Debt Negotiation

Today TaxMama hears from Robert in the TaxQuips Forum, with a painful issue. “I am considering working with a company that will hopefully negotiate my debt. It will involve stopping payments to creditors and turning negotiations over to a law firm with a limited power of attorney. I need to know how this could affect my 2011 as well as future year Federal and State tax filings.”

Dear Robert,

There are times when this is the only way. And I do hope it works! Truly.

But how will it affect your taxes? I don’t know.  Sorry, I don’t know anything about you, or your finances. And if the firm doesn’t have a tax pro, consider using some of that $50,000 you are NOT paying, to invest in a tax pro to go with you and help you understand the impact on your personal tax situation.

 In general?  When you get debt cancelled, IRS regards that as income to you.  If you get $50,000 worth of debt cancelled, that will be $50,000 of income to you. 

 Can you get around the taxes? Perhaps.

The insolvency calculation may work for the first few debts that are waived. But as you get more and more of the debts released, you will be less and less insolvent.  Some of your debt will end up being taxable.  Each and every discharge is a separate insolvency calculation.  You need a tax pro in your corner to work with you, and with the debt consolidation team, to help you with the timing and the computations, when you have a debt this large to discharge.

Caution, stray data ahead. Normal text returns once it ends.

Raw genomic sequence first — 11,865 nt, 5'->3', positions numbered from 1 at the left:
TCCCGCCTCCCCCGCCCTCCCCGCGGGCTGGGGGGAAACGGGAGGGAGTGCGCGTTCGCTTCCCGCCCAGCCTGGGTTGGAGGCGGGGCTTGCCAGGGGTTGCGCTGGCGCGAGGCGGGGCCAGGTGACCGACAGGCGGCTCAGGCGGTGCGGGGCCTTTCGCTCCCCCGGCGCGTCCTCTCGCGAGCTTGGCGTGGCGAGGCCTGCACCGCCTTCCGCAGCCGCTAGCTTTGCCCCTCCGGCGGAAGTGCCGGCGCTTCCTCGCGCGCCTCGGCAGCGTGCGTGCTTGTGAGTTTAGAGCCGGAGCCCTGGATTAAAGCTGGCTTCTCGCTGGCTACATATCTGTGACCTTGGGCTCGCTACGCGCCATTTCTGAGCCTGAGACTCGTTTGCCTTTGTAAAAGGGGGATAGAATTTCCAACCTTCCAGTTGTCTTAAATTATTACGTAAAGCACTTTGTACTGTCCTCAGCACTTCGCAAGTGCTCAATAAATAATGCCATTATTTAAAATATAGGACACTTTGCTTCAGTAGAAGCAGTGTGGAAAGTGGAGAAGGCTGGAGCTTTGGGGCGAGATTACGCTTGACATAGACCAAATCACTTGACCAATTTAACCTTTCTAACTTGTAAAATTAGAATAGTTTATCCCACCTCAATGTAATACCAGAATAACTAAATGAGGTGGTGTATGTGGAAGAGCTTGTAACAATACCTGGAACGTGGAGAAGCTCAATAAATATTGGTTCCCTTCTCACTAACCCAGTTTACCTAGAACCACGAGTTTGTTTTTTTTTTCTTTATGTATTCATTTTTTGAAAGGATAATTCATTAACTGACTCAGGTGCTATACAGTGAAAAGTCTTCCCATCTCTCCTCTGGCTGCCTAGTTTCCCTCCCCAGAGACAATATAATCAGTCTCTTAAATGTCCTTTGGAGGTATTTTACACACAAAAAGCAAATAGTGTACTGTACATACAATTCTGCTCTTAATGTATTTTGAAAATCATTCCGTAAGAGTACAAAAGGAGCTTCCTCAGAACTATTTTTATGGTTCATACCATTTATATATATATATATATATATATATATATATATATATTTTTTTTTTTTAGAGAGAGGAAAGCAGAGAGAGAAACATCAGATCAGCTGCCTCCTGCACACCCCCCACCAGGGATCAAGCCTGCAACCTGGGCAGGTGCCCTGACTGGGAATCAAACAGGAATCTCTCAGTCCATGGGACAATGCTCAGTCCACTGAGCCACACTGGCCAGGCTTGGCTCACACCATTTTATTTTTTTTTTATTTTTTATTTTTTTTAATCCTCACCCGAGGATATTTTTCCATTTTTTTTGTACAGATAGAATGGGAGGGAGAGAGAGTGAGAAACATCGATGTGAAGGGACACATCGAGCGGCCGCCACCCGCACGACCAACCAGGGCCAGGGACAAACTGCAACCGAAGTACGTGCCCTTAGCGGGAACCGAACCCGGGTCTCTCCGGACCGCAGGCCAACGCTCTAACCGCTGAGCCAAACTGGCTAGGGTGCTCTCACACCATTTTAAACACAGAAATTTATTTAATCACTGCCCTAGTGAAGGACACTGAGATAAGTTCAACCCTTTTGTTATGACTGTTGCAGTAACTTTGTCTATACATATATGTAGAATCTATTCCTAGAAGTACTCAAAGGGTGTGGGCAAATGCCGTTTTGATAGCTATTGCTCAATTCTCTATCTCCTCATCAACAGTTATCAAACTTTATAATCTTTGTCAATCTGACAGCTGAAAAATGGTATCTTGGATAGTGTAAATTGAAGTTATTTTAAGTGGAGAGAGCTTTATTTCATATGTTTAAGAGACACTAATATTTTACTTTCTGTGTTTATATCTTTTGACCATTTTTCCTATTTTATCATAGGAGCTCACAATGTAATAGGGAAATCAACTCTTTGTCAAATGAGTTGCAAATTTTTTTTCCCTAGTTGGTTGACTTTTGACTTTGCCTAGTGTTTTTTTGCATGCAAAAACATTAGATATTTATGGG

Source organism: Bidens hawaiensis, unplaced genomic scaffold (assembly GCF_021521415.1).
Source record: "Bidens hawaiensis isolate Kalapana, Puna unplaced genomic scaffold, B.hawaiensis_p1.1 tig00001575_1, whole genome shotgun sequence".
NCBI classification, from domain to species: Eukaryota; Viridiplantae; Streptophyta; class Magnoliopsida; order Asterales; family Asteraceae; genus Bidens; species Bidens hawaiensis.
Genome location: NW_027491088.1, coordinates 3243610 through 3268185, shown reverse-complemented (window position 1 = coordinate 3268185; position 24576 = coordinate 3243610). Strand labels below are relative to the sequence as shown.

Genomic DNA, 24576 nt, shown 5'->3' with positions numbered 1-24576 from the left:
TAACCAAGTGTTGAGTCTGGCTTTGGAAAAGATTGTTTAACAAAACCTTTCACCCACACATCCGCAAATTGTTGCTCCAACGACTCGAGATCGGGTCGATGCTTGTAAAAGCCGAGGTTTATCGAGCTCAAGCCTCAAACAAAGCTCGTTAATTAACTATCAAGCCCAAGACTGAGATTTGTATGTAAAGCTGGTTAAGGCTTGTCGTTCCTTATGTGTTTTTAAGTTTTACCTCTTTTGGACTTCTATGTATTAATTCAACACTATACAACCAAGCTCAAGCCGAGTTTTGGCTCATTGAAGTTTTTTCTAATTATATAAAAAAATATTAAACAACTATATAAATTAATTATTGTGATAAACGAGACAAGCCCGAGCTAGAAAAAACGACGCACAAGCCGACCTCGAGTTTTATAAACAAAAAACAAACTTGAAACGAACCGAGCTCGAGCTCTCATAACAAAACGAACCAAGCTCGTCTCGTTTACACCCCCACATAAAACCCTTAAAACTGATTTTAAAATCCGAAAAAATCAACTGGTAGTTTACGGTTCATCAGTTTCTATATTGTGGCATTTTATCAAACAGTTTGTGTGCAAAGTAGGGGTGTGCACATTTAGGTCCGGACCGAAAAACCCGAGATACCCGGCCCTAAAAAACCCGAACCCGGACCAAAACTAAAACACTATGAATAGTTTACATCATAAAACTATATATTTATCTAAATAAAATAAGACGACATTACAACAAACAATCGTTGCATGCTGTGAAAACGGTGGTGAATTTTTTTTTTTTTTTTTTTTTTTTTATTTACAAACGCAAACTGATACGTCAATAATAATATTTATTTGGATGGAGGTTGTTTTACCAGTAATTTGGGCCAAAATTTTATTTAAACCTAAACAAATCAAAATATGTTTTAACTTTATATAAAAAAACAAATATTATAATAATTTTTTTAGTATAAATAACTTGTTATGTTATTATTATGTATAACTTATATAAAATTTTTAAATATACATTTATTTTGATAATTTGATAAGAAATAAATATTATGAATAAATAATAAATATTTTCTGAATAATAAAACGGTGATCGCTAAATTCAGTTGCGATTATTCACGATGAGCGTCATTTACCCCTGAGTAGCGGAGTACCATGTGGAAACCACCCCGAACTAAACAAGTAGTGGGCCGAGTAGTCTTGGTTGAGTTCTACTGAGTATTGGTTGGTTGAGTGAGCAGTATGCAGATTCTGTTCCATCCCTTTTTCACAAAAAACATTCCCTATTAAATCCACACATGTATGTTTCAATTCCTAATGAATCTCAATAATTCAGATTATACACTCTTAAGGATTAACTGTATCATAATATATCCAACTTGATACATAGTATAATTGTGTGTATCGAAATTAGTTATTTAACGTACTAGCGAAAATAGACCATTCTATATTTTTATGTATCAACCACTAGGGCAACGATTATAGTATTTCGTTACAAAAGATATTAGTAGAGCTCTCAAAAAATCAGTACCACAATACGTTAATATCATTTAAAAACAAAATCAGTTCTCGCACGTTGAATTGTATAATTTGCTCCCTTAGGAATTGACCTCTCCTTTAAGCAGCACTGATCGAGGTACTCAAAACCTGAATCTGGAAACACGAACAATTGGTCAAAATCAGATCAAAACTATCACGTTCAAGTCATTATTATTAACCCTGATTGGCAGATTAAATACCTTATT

Good luck! And remember, the FTC does not permit them to charge you BEFORE they discharge your debts. Anyone asking for money up front…beware.

 And remember, you can find answers to all kinds of questions about cancelled debt and other tax issues, free. Where? Where else? At

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